4. Flexible Assessments: Implement varied assessment methods, allowing students to demonstrate understanding through different modalities. Consider project-based assessments that showcase practical application of computer science concepts (CAST, 2018). 

5. Collaborative Learning: Foster a supportive and collaborative learning environment where students can learn from each other.  Encourage peer mentoring and group activities to enhance social interaction and cooperation (CAST, 2018).  

Bridging the equity gap in computer science education for special needs students requires a holistic approach. Universal Design for Learning, along with other inclusive strategies, plays a pivotal role in creating a supportive and accessible learning environment. By embracing diverse learning styles and addressing individual needs, educators can pave the way for a more equitable and inclusive future in computer science education for all students. As I enter my third year of teaching computer science, I am extremely excited to write that this year my high school special needs students are taking AP computer science for the first time ever at my school.


CAST (2018). Universal Design for Learning Guidelines version 2.2. Retrieved December 30, 2023 from

Stark, A. Reich, S. (2023) “What about special ed?” Barriers and enablers for teaching with technology in special education [electronic version]. Science Direct, 193, 1-17. Retrieved January 6, 2023, from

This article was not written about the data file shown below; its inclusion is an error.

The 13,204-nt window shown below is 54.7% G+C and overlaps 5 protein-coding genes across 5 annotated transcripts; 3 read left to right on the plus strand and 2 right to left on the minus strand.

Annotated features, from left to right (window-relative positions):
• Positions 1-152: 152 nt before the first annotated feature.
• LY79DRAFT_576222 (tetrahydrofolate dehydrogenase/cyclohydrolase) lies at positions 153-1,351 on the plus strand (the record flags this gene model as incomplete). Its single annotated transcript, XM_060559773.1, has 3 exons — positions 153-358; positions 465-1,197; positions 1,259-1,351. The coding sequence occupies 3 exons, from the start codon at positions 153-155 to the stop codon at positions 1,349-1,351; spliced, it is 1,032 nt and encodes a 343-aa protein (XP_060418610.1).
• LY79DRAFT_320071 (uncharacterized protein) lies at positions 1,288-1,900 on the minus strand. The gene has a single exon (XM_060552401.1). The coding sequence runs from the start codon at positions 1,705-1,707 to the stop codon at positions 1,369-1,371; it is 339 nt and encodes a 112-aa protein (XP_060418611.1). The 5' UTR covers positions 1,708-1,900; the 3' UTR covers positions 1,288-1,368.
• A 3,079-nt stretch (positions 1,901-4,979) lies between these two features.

About the Author

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Dan Jones is in his third year of teaching computer science and sixth year of teaching special needs students at Whispering Pines Educational Center in Miramar, Florida. He takes great pride in connecting the world of computer science to his student’s everyday lives. He is a graduate from Florida International University with a master’s degree in higher education administration. He is also a doctoral candidate in K-12 organizational leadership. Dan’s true passion is his love of education and his desire to elevate his students to the next level of their educational journeys. He is committed to creating a career pathway program for his students and helping them find out what their passion for the future is. He brings a diverse technical background to classroom having spent 22 years as a Cadillac and ASE certified master technician. He is relentless in his pursuit of learning and teaching computer science and is currently working on completing the requirements for a STEM teaching fellowship at Florida Atlantic University. He is a 2023 CSTA Teaching Excellence regional award winner. He is the robotics and Esports coach at his school and hosts gaming tournaments for his students when they are not competing against other schools. He recently won a gaming lab, seven Alienware Gaming Computers through High School Esports League (HSEL) and is having a blast teaching AP computer science this year. He believes that everyone can learn computer science.